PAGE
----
The state seal of Pennsylvania is the symbol that is stamped on all official documents as a means of guaranteeing authenticity. The coat of arms of William Penn and his family was used for this purpose when Pennsylvania was still an English colony. When the colony became a state, part of the official proceedings were to create an official seal signifying independence, and by 1778 a symbol similar to the present-day version was in use. The front face of the seal, which is the most often used, features a shield with symbols including a ship, plow, and olive branches along with the words “Seal of the State of Pennsylvania.” On the back is a symbolic representation of liberty’s triumph over tyranny.
Like many states whose history began as English colonies, Pennsylvania’s first official documents before achieving independence were stamped with the personal seals of William Penn, the colony’s proprietor. The seal that was created as part of statehood is similar to the one that is used today. A device called a seal-press is used to stamp official government documents with the emblem, which is a mark signifying authenticity and originality. The state seal of Pennsylvania is sometimes confused with the coat of arms, which also was created in the 1770s and appears on the flag of the Commonwealth.
The artwork on the state seal of Pennsylvania is intricate and detailed. The front, or obverse, features an eagle as the crest. There is also a shield with three symbols inside it: a ship at the top, a plow in the middle, and stalks of wheat on the bottom. During the colonial period, these three symbols were the crests of Sussex, Philadelphia, and Chester Dounties and were mounted above William Penn’s seals on relevant documents. The shield is surrounded by an olive branch on one side and a stalk of Indian corn on the other. The words “Seal of the State of Pennsylvania” are written around the outside.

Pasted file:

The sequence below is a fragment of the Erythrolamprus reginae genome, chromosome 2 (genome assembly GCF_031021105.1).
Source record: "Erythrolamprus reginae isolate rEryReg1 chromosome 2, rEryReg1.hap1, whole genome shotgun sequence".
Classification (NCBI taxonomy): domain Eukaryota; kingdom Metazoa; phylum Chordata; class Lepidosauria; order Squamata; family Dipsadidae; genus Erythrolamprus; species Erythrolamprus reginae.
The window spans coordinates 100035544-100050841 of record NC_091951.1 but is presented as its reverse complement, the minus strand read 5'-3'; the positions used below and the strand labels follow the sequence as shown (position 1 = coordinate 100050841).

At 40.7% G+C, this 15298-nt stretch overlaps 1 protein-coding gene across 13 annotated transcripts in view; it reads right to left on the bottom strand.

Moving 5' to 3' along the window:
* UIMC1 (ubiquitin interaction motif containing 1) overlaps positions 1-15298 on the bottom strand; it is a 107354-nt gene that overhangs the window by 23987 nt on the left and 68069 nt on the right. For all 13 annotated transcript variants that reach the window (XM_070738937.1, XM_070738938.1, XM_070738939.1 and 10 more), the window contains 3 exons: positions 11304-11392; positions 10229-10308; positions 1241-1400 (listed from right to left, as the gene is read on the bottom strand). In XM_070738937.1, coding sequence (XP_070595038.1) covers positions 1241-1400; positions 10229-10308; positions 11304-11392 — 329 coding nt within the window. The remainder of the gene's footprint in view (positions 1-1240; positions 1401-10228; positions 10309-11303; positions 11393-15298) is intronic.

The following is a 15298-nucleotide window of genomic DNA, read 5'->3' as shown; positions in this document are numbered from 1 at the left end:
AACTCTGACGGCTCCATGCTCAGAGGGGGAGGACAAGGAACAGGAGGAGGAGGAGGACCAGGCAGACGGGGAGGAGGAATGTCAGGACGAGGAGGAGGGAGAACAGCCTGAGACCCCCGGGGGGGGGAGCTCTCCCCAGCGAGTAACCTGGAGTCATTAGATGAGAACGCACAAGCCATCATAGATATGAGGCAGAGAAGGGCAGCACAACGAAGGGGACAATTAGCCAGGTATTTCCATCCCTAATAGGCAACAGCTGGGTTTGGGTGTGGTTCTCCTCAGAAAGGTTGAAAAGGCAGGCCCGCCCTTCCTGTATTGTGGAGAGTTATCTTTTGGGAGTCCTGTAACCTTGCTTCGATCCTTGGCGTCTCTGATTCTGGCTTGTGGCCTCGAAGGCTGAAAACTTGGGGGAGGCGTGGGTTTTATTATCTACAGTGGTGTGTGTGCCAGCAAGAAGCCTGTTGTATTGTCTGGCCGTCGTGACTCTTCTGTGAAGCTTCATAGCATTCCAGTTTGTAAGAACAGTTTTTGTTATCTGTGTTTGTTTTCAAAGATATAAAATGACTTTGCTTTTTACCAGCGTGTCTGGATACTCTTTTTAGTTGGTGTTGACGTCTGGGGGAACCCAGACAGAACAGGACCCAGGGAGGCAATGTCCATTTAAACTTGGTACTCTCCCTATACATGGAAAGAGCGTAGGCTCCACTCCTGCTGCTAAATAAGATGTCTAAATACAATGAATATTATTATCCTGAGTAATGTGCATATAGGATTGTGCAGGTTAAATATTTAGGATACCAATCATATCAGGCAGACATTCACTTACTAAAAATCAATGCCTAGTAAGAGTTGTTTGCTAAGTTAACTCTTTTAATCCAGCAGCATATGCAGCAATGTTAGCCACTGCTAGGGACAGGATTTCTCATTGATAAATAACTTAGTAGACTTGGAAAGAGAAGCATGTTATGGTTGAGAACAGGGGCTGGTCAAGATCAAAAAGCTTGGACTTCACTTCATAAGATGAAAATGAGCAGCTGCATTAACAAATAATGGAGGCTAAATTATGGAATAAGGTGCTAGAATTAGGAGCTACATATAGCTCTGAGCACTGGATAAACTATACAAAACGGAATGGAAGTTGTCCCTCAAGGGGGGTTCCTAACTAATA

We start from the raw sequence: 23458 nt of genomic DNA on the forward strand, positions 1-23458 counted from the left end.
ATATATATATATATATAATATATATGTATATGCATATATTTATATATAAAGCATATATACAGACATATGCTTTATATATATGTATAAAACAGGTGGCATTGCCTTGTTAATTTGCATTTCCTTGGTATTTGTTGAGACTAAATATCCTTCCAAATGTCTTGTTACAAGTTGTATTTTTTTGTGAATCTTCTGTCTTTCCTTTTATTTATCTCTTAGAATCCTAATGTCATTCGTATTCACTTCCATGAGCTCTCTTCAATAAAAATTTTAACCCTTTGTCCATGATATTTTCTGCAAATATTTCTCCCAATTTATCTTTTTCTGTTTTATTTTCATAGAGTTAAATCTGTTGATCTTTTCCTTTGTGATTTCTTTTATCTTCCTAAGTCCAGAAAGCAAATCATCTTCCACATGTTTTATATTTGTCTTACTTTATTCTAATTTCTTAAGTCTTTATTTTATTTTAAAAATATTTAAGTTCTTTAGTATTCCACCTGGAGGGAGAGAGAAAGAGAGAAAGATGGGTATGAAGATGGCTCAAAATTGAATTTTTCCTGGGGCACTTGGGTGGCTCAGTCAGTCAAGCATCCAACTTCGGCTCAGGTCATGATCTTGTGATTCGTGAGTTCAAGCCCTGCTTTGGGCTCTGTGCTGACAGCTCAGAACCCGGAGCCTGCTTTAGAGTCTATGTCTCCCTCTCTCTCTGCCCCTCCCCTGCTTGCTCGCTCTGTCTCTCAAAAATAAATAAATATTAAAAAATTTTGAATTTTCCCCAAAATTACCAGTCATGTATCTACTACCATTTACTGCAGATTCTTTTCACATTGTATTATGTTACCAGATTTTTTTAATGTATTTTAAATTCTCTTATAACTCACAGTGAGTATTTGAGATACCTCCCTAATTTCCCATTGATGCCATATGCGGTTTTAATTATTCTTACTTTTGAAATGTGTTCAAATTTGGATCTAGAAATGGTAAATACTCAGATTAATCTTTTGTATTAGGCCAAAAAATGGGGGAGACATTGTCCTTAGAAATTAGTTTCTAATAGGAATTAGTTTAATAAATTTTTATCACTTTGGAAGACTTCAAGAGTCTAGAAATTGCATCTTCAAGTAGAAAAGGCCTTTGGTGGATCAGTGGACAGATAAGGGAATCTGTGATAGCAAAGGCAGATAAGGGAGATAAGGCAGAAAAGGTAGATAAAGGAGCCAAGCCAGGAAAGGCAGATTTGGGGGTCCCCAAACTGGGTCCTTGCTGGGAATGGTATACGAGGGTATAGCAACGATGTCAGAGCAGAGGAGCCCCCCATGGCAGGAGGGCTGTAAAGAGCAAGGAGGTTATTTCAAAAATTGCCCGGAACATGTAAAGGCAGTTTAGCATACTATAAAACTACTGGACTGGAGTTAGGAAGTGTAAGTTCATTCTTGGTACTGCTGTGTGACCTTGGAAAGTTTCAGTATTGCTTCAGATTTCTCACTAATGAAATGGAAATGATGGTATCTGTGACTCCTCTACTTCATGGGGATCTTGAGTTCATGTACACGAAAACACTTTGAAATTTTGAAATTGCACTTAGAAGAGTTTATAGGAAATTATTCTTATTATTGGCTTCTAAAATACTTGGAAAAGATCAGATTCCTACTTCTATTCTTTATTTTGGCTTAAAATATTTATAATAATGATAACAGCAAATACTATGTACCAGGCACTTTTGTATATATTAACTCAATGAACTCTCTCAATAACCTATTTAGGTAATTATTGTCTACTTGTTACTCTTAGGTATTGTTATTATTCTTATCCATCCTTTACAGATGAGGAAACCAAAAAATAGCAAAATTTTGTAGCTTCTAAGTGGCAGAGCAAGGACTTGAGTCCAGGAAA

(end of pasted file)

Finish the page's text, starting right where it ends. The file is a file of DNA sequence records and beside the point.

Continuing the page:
The back, or reverse, of the state seal of Pennsylvania shows a lion lying on the ground and a woman standing over it with a sword. The lion is a symbol of tyranny. The woman represents liberty and also holds a cap and wand that the French use to signify this concept. The words “Both Can’t Survive” are inscribed around the outside of this picture to suggest the triumph of freedom and justice.